Herodotus (484 BC – 425 BC)
Not all writers write poems and plays. Some like to write about what’s actually happening in the real world. But this actually wasn’t the case during most of ancient history. It wasn’t until a man named Herodotus came along and wrote The Histories that this changed.
Recognizing the historical significance of the wars between the Greek city-states and Persia, Herodotus set out to document the conflict. He traveled to battle scenes, interviewed leaders, and wrote about the underlying causes of the conflict. In doing this, he wrote the first historical text of all time, earning him the nickname “The Father of History.”
Much of what Herodotus wrote in The Histories has since been identified as an exaggeration. For example, he claimed the Persians had an army that numbered in the millions, but most modern historians doubt this would have been possible. They estimate the size of the army to be closer to a few hundred thousand.
Despite these inconsistencies, historians do think Herodotus got the basic story right. And we know what we know about this period in history thanks to Herodotus. So if he embellished a few things here and there, who really cares?
Later on, a man named Thucydides chose to follow in Herodotus’ footsteps and document the Peloponnesian War, a conflict between Athens and Sparta. Together, these two men started a tradition of writing down historical events that still exists today.
Euclid (4th century BC)
There aren’t many sources left behind that tell us who Euclid was and how he lived. But thanks to his work The Elements we now have mathematics. In this book, Euclid laid out some basic postulates and prepositions, and proved them true using logic, that are the foundation for the entire field of math.
There’s even a specific type of geometry named after him: Euclidean geometry.
It’s believed he did a lot of this work at the Great Library in Alexandria, evidence that this building did in fact help turn the city into a global center for learning and innovation.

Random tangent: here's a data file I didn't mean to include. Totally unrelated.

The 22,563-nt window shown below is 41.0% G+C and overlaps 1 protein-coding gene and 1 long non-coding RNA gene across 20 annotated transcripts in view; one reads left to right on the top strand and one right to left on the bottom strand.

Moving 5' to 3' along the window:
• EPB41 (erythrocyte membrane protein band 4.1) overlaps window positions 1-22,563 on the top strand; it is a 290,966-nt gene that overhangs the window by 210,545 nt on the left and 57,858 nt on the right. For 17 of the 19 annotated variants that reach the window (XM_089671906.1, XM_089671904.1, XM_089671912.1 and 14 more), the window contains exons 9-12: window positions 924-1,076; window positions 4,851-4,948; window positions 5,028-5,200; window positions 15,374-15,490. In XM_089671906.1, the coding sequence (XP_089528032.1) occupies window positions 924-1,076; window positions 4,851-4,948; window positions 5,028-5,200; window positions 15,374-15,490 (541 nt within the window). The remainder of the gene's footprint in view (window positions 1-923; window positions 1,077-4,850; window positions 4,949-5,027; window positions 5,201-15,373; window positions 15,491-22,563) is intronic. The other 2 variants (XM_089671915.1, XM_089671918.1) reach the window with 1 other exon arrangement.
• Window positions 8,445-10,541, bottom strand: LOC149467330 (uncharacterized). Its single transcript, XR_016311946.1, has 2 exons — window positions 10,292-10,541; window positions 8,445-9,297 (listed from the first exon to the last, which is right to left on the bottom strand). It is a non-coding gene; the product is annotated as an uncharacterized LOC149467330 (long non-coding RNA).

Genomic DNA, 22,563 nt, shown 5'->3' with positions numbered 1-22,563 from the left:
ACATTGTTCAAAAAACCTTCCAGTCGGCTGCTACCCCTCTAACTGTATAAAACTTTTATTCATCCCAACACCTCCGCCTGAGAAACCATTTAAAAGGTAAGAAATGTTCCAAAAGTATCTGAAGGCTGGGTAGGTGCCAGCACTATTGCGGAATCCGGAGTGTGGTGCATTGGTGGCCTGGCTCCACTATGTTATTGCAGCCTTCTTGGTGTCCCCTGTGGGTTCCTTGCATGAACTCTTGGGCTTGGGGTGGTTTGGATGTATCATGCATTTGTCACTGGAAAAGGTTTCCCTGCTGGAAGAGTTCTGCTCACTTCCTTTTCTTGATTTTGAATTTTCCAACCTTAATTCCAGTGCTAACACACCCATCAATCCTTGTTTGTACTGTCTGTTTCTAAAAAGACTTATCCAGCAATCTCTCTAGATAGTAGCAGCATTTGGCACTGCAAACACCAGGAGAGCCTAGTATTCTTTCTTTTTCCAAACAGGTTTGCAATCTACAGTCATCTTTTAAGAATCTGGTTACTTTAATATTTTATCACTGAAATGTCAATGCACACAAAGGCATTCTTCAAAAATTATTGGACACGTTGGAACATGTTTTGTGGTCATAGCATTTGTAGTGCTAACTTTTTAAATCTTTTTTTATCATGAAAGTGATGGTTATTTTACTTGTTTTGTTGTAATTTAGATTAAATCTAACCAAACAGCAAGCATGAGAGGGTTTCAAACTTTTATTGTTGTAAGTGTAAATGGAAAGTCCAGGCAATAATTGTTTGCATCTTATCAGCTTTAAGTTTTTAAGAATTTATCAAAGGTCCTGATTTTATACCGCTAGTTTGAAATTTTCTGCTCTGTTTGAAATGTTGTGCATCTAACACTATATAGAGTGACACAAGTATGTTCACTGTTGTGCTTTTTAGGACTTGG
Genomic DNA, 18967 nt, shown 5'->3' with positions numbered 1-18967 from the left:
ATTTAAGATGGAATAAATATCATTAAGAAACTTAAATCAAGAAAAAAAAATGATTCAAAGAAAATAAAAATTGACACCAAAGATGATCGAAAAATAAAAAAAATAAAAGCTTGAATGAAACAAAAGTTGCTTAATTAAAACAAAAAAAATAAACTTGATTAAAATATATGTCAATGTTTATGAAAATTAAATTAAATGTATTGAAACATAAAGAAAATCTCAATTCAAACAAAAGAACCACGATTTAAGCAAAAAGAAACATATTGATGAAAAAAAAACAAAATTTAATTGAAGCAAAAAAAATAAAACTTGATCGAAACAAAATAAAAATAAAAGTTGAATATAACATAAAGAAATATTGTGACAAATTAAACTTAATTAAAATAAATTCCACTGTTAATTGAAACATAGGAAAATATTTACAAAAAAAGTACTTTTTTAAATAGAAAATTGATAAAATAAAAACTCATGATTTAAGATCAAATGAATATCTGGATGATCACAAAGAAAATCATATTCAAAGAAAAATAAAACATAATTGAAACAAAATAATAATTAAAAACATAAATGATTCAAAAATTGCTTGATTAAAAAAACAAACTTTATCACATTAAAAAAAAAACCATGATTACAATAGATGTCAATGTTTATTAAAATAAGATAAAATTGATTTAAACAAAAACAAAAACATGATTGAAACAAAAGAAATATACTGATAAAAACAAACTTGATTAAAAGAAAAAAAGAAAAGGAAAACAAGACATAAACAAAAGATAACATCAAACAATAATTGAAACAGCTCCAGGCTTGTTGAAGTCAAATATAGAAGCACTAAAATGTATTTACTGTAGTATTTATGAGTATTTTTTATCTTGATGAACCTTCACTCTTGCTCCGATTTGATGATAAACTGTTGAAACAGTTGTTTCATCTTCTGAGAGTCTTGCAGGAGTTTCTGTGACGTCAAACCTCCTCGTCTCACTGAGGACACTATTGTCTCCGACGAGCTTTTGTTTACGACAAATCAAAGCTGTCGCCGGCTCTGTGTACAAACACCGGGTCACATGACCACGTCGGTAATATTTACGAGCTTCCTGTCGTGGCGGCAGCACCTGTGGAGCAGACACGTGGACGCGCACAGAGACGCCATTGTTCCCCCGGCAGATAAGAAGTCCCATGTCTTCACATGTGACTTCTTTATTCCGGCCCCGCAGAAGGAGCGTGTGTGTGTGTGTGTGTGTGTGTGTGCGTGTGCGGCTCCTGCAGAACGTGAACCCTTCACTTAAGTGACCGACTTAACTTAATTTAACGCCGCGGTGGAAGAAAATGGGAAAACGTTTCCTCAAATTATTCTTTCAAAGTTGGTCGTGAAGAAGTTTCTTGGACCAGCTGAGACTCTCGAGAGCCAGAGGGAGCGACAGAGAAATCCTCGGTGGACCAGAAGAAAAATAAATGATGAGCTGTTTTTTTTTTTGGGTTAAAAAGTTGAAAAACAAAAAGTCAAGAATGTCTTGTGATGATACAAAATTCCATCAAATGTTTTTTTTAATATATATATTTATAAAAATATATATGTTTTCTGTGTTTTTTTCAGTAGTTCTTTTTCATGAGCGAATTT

Archimedes (287 BC – 212 BC)
Another mathematician, but also an engineer and inventor, Archimedes introduced us to concepts that are still around today.
For example, he figured out that a body in water is pushed upward by a force equal to the weight of the amount of water it displaces. This is known as Archimedes Principle, and it is how we now know how to make boats and other things float.
When he reached this conclusion, he supposedly yelled “Eureka!” meaning “I have found it.” To this day, when someone makes a discovery, it’s not uncommon to hear them shout this word.
In addition to his principle, Archimedes also invented a type of hydraulic screw that can move water from a lower level to a higher level, a device that is still in use today. Effectively, by turning the screw, you can capture water and carry it up, an innovation with far reaching implications.
So, all in all, it’s safe to say that Archimedes, also educated in Alexandria, was a pretty big deal.
A Robust Culture
The existence of such characters is a clear reminder of the richness of Greek culture at the time. Thanks to leaders who emphasized education, as well as institutions such as the Great Library at Alexandria, learning was always encouraged. This led to not only great works of literature but also groundbreaking mathematical and scientific discoveries.
Together, these contributions have helped cement the ancient Greeks as true innovators and important players in the development of world culture and modern society.
Written by Matthew Jones